Animals and treatments

Adult Sprague-Dawley albino rats of both sexes (150–200 g, 48 male and 48 female), were bred from the animal unit of National Nutrition Institute, Cairo, Egypt. The animals were housed individually in metallic cages under healthy condition. Water and basal diet were provided ad libitum for 1 week as an adaptation period and throughout the experimental period (10 days).

Male rats were divided randomly into eight groups (n = 6/group), and the following treatments were given: group 1 (negative control group) was given saline (2 ml/kg/day, intraperitoneally); group 2 (positive control group) was injected with Gentamicin G (100 mg/kg/body weight/day, intraperitoneally); group 3 was injected with G and treated with Arg (1.6 g/kg/body weight/day, orally); group 4 was injected with G and treated with Tau (0.75 g/kg/body weight/day, intraperitoneally), and group 5 was injected with G and treated with combination of Arg and Tau at the same previously mentioned doses. The tested amino acids and their combination were also administrated to healthy rats (three groups) for 10 consecutive days. Female rats were also divided at random into eight groups and treated in the same fashion as stated before.

The dose of G and the duration of treatment are based on the well-established model of G-induced renal damage described by Dhanarajan et al.[14]. The dose of Arg is according to De Nicola et al.[15], and that of Tau is according to Erdem et al.[13]. All injections were carried out between 9.00 and 11.00 a.m. to minimize the circadian variation in G nephrotoxicity[16].

After the last injection, animals from each group were kept individually in wire-bottom stainless steel metabolic cages for the collection of 24-h urine samples. During the period of urine collection, animals were overnight fasted and allowed free access to water only. The volumes of the collected urine samples were measured, recorded, and stored at −20°C until biochemical analysis.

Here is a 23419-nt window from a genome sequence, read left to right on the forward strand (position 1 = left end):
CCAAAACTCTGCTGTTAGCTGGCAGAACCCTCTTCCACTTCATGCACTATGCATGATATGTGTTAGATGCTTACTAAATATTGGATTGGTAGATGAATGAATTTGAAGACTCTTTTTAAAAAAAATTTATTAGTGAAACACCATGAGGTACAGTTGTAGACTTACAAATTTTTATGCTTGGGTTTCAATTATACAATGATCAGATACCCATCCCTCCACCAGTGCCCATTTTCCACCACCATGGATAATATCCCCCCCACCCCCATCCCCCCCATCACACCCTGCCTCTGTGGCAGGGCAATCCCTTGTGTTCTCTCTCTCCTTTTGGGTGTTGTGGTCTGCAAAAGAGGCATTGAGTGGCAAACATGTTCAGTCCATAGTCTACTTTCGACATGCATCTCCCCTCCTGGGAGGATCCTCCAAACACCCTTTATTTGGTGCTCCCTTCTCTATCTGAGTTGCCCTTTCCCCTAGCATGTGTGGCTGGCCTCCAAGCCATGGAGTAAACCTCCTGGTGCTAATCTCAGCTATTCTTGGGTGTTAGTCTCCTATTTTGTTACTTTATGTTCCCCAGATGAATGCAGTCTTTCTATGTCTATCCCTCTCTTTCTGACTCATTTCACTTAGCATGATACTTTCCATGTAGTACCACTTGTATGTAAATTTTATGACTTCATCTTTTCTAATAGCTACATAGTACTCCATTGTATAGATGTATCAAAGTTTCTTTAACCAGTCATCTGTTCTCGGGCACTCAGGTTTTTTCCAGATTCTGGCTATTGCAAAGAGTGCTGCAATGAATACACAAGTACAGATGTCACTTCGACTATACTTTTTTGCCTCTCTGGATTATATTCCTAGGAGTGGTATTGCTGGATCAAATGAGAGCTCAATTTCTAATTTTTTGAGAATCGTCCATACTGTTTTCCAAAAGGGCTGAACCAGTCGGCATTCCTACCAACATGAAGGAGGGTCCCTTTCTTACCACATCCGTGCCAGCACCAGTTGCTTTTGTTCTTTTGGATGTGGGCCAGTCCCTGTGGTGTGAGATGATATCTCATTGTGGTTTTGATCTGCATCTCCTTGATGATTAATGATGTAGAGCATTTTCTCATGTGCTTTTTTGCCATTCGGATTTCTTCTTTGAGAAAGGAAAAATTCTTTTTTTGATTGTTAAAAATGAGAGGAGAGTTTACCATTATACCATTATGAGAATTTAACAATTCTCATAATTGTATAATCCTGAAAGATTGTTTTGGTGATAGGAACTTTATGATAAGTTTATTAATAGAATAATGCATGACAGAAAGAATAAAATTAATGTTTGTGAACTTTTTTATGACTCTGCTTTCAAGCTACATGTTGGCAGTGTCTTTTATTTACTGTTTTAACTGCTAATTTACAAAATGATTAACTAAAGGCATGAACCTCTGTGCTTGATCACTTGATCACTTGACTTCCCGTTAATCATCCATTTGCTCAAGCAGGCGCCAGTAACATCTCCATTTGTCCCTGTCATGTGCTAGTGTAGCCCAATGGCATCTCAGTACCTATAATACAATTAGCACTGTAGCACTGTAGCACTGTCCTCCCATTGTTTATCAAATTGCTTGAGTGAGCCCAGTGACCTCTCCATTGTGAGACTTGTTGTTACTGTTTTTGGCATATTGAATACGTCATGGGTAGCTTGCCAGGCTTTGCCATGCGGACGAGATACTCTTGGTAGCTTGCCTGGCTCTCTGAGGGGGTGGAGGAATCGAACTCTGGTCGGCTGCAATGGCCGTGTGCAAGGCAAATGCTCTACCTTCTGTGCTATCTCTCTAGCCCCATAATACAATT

At the end of the treatment period (24 h after the last injection), the animals were killed under diethyl ether anesthesia. The kidneys were removed, washed in cold saline, plotted in filter paper, weighed, and used for the biochemical assays. The serum was used for the biochemical assays. The heparinized blood samples were used for the determination of reduced glutathione (GSH). The erythrocytes were washed twice with cold saline and kept at −20°C for Copper Cu, Zinc Zn superoxide dismutase (SOD) estimation.

Biochemical assays

Blood urea nitrogen (BUN) and serum creatinine were determined by the methods of Bonsens and Taussky[17] and Patton and Crouch[18], respectively; total protein was assayed according to Henry et al.[19]; ALP was estimated in serum and urine according to the methods of Tietz et al.[20]; and sodium and potassium were estimated by standard spectrophotometric methods according to Trinder[21] and Tietz[22], respectively. Malondialdehyde (MDA) (as an index of in-vivo lipid peroxidation) was measured in left kidney homogenate by the thiobarbituric reaction[23]. Nitric acid was determined according to Miranda et al.[24], with modification, using zinc sulfate[25] instead of ethanol for protein precipitation. GSH was determined according to the method of Beutler et al.[26]. The determination of Cu, Zn SOD activity was according to Winterbourne et al.[27].

Statistical analysis

The collected data were statistically analyzed using SPSS, version 11.0 (Chicago, Illinois: SPSS Inc. 2006). Results were expressed as mean ± SEM. One-way analysis of variance was used. The difference among group means was tested using the least significant differences at P value less than 0.05[28].